Sunday, November 16, 2008

Watching a Soccer Team Deflate

Yesterday my daughter had her penultimate soccer game in our club team's outdoor season. We're in 3rd place in a league of 6 teams, but that doesn't tell the tale. We won almost all of our early games and haven't won a game in the second half of the season. In recent weeks, we've come to root for ties.

Our team has 11 girls in a sport where you need 11 to play. Many weeks we've only had 10 show up and we've had to play 10 vs. 11. For example, last week our goalie was sick. She begged her parents to play, but she had a severe flu and they didn't let her. The team has that kind of spirit. The girl who filled in for the goalie did a valiant job, but it wasn't the same and we lost 2-1 in a game where we should have won 1-0 had our regular goalie been present.

In spite of these setbacks, the team has kept up its energy and enthusiasm. Until the end of yesterday's game.

We had a full team and were playing a team that was mediocre at best. We scored the first goal, but gave up one at the end of the first half to one of their bigger players. The score remained tied for most of the second half and you could feel the energy and enthusiasm in the parents, coach and players. We might just pull this one out. We were playing at their end of the field and were getting some shots on goal.

All of a sudden, they got a breakaway. One of their defenders blasted the ball out to about midfield and one of their forwards took the ball and raced down the right sideline. From 40 yards out, she shot.

40 yards is a ridiculous shot. No one makes those kinds of shots. Unfortunately, our goalie, who is one of the best in the league, had spaced out and was on the far left side of the goal, thinking about something other than soccer. By the time she realized what was going on and raced over to scoop up the gently rolling ball, it had gone in.

It was like watching a balloon deflate. We went from being a modestly competent team who tried hard to a group of girls and fans who were beaten, not just for the game, but the season. In one 5 second segment of time, the world changed completely.

No one blamed the goalie. It wasn't like a pack of dogs turning on each other, it was a black cloud of gloom that settled down upon all of us, coach and parents and players and extinguished everything. The score ended 2-1 and after the game, the players did a half-hearted cheer for the other team and shuffled out to shake hands. Similarly, the parents lined up to high-five the team as they came back with no enthusiasm. There was almost no noise at all.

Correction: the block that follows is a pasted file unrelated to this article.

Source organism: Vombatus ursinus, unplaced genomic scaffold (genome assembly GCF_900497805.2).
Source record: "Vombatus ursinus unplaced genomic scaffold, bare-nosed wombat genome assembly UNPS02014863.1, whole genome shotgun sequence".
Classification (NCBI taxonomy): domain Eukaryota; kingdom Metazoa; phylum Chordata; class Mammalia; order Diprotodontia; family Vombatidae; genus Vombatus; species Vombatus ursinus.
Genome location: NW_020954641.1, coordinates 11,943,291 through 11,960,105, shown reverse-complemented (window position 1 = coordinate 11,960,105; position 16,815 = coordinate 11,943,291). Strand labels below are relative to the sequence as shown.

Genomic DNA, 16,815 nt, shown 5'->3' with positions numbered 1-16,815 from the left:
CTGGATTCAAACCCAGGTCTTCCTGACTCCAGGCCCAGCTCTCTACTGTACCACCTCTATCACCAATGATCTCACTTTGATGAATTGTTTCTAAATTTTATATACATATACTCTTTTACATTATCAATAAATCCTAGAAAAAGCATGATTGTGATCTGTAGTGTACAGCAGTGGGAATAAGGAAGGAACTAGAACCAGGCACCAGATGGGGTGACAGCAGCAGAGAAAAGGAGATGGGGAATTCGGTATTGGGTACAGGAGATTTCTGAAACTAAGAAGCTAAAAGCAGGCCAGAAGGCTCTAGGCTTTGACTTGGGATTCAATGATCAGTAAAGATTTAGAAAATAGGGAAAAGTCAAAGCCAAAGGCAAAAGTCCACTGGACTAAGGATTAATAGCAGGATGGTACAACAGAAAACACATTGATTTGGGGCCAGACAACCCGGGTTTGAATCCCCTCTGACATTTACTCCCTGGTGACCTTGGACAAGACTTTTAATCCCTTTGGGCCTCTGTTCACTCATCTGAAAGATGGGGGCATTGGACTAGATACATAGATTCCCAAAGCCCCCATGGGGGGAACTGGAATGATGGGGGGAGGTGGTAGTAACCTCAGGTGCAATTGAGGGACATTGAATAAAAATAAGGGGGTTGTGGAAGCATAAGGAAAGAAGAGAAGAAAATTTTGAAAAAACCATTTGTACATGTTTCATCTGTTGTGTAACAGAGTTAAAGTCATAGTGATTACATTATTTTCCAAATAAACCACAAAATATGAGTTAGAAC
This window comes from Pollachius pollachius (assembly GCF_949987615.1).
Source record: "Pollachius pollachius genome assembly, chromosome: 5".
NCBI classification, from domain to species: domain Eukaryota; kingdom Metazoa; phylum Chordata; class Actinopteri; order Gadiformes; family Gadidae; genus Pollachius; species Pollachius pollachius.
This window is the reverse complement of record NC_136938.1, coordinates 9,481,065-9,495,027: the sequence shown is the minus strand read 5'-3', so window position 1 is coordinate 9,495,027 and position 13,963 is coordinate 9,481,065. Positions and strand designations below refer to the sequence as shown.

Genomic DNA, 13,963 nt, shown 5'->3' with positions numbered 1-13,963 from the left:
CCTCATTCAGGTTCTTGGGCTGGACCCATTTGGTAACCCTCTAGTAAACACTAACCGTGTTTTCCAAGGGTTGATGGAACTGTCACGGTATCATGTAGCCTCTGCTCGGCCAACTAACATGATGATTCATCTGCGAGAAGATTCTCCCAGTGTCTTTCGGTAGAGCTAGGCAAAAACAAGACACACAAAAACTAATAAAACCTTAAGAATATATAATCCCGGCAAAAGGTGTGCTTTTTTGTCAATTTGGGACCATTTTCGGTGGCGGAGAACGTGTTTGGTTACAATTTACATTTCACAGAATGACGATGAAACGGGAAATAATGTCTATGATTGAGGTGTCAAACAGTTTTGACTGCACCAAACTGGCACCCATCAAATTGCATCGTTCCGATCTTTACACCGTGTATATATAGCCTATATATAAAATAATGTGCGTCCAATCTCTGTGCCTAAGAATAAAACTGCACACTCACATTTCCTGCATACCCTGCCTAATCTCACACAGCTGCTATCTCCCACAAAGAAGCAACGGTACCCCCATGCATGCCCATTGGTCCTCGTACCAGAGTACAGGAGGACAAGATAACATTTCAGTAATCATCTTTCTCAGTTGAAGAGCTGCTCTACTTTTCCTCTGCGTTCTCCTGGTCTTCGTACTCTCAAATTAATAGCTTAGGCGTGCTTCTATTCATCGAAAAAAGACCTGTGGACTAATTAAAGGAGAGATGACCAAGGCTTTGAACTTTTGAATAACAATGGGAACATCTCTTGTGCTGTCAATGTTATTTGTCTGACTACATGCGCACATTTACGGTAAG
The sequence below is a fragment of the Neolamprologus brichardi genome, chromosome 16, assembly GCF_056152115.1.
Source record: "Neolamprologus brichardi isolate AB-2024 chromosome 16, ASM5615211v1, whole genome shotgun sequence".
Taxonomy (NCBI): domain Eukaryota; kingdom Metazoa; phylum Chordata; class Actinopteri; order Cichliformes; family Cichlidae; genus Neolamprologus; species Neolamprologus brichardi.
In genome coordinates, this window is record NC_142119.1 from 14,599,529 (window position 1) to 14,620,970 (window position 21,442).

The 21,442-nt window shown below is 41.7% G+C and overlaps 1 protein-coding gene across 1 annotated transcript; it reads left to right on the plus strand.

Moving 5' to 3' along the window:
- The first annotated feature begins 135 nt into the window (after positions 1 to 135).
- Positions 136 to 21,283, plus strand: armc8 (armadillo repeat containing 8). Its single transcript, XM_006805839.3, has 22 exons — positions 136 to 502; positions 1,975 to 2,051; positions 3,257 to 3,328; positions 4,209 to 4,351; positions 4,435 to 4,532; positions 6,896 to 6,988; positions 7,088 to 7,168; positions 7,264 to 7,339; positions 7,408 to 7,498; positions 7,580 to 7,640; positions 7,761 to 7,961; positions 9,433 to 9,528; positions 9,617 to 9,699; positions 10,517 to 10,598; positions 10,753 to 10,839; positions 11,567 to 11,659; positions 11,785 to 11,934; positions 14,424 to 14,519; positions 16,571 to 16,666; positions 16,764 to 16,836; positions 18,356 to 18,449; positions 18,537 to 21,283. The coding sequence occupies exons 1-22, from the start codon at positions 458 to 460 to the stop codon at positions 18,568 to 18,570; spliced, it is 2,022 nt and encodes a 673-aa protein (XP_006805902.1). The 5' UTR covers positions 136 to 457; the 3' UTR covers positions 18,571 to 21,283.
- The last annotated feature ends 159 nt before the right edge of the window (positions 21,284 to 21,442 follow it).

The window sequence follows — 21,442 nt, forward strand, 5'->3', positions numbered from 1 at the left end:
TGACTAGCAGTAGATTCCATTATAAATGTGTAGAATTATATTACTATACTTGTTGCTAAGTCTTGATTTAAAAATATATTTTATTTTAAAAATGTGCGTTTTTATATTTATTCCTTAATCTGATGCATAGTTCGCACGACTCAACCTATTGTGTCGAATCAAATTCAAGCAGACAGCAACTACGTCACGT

I've managed 3 baseball and 2 soccer teams. I've coached on a bunch more. I've never seen anything like this in my life. There was an exact moment in an entire season when the team deflated down into a shriveled balloon.

The girls, each and every one of them, deserve much more. Every one of them have played every minute of every game they've been able to attend. They've never given up. Even when injured, they refuse to come out of the game and keep playing while limping and crying. We've played on some scorching days, too, where the heat is withering and the girls have run and played their tails off the whole game. The other teams all have subs and can rest their players, but our girls have managed to beat or tie them many times. We've only been blown out twice.

We've got one more outdoor game and then a full season of indoor soccer. My girl is typically oblivious to the mood of the team. None of this will carry over to the next game for her. Every day the sun rises and the birds sing for my girl. I'm going to work with her just a little more this week and see if she can provide the spark for the next game.

Can a deflated team be reinflated?


Kelly the little black dog said...

A very good question. I suppose this is what separates good coaches from great ones. I know sometimes it just takes time away from the game. Unfortunately that isn't an option mid-season. Let us know what you come up with.

K T Cat said...

I'm not coaching this team. This is the professional leagues for girls' soccer and I'm just a novice.

I'm trying to get my girl to be a bigger part of the game. We'll see how the last game goes.

Apian Apostle said...

All I know is that it is tough being a goalie, they have to be able to take the weight of the world on their shoulders, even when the rest of the team screws up. You have to have the resilience to get back up after being pummeled and save the next shot. And no body takes it harder than a goalie when the goalie messes up.

Personally, I think that if someone wanted to have a one word interview for President... I think it would be what position do you prefer in soccer... the Goalie gets my vote.